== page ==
Part 3: The Medium

3.11 Poetry

  • Learning Objectives
  • To articulate the value of using poetry to communicate science and risk.
  • To practicing distilling risk communication messaging into pieces of poetry.

When you think of poetry, what comes to mind? Is it the iambic pentameter of Shakespearean plays or the sad tale of J. Alfred Prufrock written by T.S. Elliot? But beyond these famous poets, there is also Ronald Ross, the scientist who first discovered that malaria was carried by mosquitoes in 1897. Both a scientist and a poet, Ronald Ross wrote of his frustrations and discoveries both in scientific journals and in poetry. In his poem “Indian Fevers”, Ross describes his work trying to uncover the cause of malaria, termed the ‘million-murdering cause’. In many ways, Ross’ poetry has been noted more often than the writing of his scientific papers.

Indian Fevers
In this, O Nature, yield I pray to me.
I pace and pace, and think and think, and take
The fever’d hands, and note down all I see,
That some dim distant light may haply break.

The painful faces ask, can we not cure?
We answer, No, not yet; we seek the laws.
O God, reveal thro’ all this thing obscure
The unseen small, but million-murdering cause.

In this poem, Ross not only touches on his work to uncover the cause of malaria, but also focuses on the people suffering from it. His poetry evokes emotion in the reader, which helps to make a deeper impression of his key message and to facilitate a ‘call to action’.


Science Poetry

See Dr. Illingworth’s website “The Poetry of Science” which features poems distilling recent research findings with additional information of the research below the poem. We particularly like this poem called “Plastic Paradise”.

Sharing science in poetry can also help to remove barriers between scientists and non-scientists. Remember that the perceived elitism of scientists was listed as a reason for a decrease in science engagement among Canadians in a survey in 2019. Science poet Dr. Sam Illingworth states,“By writing and sharing poetry together, nonscientists are given permission to express their opinions, and scientists are given permission to express their emotions. This creates a sense of shared vulnerability which helps to remind people that scientists are part of society; once you hear a professor stand up and read a forcibly rhymed sonnet about the intricacies of fluvial dynamics, you realise that they are indeed fallible. It is not the aesthetic quality of the poems that are important here but rather the construction of them that enables ideas and experiences to be meaningfully exchanged.”


Graffiti wall with the word poetry
Poetry can offer communicators a way to re-frame and rephrase concepts.

While poetry can be written about science, it can also be written from science. Found poems are written by taking words or phrases from some other source. For the purposes of risk communication, this could mean taking phrases from a brochure, scientific article, or from interviews with a study group (provided you have their consent to do so). For example, let’s take this piece of risk communication from the National Collaborating Centre for Environmental Health (NCCEH) entitled “Growing at Home: Health and Safety Concerns for Personal Cannabis Cultivation”.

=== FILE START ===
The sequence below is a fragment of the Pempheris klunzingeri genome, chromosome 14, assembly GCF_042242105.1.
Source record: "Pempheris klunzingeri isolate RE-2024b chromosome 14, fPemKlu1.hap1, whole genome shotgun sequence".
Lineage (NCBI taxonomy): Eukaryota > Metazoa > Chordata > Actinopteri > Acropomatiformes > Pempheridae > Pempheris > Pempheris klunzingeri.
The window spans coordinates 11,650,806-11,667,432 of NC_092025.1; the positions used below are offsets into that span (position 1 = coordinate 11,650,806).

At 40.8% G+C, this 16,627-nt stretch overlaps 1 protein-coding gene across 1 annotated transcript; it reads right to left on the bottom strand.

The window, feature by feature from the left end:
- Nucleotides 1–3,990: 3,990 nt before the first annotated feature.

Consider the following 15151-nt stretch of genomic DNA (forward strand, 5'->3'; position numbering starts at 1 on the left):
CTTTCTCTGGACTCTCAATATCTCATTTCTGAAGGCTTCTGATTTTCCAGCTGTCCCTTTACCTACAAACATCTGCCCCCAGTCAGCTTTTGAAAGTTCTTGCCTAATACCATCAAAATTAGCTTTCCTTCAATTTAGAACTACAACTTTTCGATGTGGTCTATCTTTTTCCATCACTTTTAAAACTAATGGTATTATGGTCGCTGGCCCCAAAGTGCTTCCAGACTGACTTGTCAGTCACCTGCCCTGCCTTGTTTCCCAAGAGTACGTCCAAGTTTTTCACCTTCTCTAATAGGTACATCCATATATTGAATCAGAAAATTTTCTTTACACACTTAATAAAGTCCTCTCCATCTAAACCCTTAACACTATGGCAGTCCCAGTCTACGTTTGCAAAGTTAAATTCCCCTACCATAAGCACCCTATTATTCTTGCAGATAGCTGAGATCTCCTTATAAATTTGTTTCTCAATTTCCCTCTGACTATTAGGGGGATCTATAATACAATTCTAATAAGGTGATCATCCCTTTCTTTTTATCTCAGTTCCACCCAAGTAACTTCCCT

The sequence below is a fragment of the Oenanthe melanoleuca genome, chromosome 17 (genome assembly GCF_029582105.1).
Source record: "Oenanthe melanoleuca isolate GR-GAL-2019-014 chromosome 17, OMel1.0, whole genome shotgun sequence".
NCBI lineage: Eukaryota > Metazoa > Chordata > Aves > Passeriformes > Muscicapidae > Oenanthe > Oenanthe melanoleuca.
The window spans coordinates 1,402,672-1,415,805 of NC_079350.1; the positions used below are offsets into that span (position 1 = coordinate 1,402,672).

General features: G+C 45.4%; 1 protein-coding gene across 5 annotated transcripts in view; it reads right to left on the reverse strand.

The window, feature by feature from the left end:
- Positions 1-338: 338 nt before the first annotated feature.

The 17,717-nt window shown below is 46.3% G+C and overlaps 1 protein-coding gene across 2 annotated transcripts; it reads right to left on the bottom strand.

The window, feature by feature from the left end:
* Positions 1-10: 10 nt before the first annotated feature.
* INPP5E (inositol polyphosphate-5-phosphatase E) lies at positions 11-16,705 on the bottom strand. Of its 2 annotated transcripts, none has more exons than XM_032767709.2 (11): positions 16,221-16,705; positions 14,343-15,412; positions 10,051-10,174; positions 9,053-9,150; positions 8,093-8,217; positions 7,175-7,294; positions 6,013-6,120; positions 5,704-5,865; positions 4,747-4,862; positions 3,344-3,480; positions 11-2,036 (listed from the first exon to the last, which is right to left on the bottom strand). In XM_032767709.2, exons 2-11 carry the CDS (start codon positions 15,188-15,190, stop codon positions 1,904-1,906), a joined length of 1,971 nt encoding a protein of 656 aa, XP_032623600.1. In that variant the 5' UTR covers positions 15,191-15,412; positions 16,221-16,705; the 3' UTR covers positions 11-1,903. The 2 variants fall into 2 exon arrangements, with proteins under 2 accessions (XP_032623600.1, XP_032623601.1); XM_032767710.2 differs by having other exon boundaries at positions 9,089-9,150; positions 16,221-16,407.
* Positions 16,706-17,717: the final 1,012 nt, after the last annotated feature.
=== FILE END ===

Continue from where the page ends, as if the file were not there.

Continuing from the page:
Text from the NCCEH Report:

This document provides a review of the evidence relating to five key environmental health risks anticipated from grow­ing at home: 1) access and accidental poisoning; 2) indoor air quality; 3) inappropriate use of pesticides; 4) electrical and fire hazards; and 5) radiation hazards. These risks may be present during cannabis cultivation, harvesting, and han­dling, and as a result there may be concomitant existence of each of these types of risks. Multiple intervention tactics may then be required within the same category of risk and may differ between the steps. Note that although we draw on learning from illicit cannabis grow-ops, the concerns raised here are those deemed relevant for personal canna­bis cultivation as envisioned in the proposed Cannabis Act (2017).

*Words taken from the text for the found poem are highlighted.

Found Poem:
Growing at home
Cannabis cultivation has risks
Concerns: accidental poisoning
Hazards: fire
Concerns: air quality
Hazards: radiation
Concerns: pesticides
Hazards, Concerns, Hazards
Cultivation, Harvesting, Handling
Concerns, Hazards, Concerns

Alright, we wrote this poem and we admit it gets a 3/5 at best, but it conveys the key message of the abstract: that there are risks to growing cannabis at home that we need to be aware of. Beyond conveying the main message, the poem also taps into emotion (in this case, a sense of danger), and can be more quickly read than the full written abstract. And so, depending on the audience, this might be a more accessible and engaging piece of risk communication. However, remember that distilling a message into another form can come with trade-offs.


Key Takeaways

  • Sharing science through poetry elicits audience emotion to improve message recall and engagement.
  • Using the poetry medium helps remove barriers between scientists and non-scientists.

Media Attributions


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The Mission, the Message, and the Medium Copyright © by Chelsea Himsworth, Kaylee Byers, and Jennifer Gardy is licensed under a Creative Commons Attribution-NoDerivatives 4.0 International License, except where otherwise noted.

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